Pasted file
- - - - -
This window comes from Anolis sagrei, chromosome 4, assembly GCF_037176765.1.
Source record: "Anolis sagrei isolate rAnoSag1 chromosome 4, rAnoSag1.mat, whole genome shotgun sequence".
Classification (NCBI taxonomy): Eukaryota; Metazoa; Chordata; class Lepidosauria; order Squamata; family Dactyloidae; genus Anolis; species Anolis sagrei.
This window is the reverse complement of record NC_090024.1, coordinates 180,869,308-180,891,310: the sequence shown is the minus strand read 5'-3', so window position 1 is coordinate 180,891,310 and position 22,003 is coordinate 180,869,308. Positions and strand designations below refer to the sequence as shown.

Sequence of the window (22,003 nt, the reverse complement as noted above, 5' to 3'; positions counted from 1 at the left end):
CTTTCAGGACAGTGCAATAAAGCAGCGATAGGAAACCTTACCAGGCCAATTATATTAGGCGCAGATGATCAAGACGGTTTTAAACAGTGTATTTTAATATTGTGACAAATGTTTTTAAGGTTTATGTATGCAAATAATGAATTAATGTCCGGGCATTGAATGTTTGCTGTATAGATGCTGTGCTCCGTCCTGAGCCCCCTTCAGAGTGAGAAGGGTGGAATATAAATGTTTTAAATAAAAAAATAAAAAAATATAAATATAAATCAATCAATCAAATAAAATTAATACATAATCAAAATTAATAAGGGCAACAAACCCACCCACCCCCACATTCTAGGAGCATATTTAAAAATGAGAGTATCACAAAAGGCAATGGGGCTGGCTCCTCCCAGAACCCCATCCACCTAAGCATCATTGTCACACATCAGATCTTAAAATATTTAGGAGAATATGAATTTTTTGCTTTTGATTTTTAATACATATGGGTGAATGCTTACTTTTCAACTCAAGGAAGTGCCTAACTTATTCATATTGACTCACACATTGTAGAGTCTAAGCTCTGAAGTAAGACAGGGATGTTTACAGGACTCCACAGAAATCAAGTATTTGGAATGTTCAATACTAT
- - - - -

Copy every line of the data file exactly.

This window comes from Anolis sagrei, chromosome 4, assembly GCF_037176765.1.
Source record: "Anolis sagrei isolate rAnoSag1 chromosome 4, rAnoSag1.mat, whole genome shotgun sequence".
Classification (NCBI taxonomy): Eukaryota; Metazoa; Chordata; class Lepidosauria; order Squamata; family Dactyloidae; genus Anolis; species Anolis sagrei.
This window is the reverse complement of record NC_090024.1, coordinates 180,869,308-180,891,310: the sequence shown is the minus strand read 5'-3', so window position 1 is coordinate 180,891,310 and position 22,003 is coordinate 180,869,308. Positions and strand designations below refer to the sequence as shown.

Sequence of the window (22,003 nt, the reverse complement as noted above, 5' to 3'; positions counted from 1 at the left end):
CTTTCAGGACAGTGCAATAAAGCAGCGATAGGAAACCTTACCAGGCCAATTATATTAGGCGCAGATGATCAAGACGGTTTTAAACAGTGTATTTTAATATTGTGACAAATGTTTTTAAGGTTTATGTATGCAAATAATGAATTAATGTCCGGGCATTGAATGTTTGCTGTATAGATGCTGTGCTCCGTCCTGAGCCCCCTTCAGAGTGAGAAGGGTGGAATATAAATGTTTTAAATAAAAAAATAAAAAAATATAAATATAAATCAATCAATCAAATAAAATTAATACATAATCAAAATTAATAAGGGCAACAAACCCACCCACCCCCACATTCTAGGAGCATATTTAAAAATGAGAGTATCACAAAAGGCAATGGGGCTGGCTCCTCCCAGAACCCCATCCACCTAAGCATCATTGTCACACATCAGATCTTAAAATATTTAGGAGAATATGAATTTTTTGCTTTTGATTTTTAATACATATGGGTGAATGCTTACTTTTCAACTCAAGGAAGTGCCTAACTTATTCATATTGACTCACACATTGTAGAGTCTAAGCTCTGAAGTAAGACAGGGATGTTTACAGGACTCCACAGAAATCAAGTATTTGGAATGTTCAATACTAT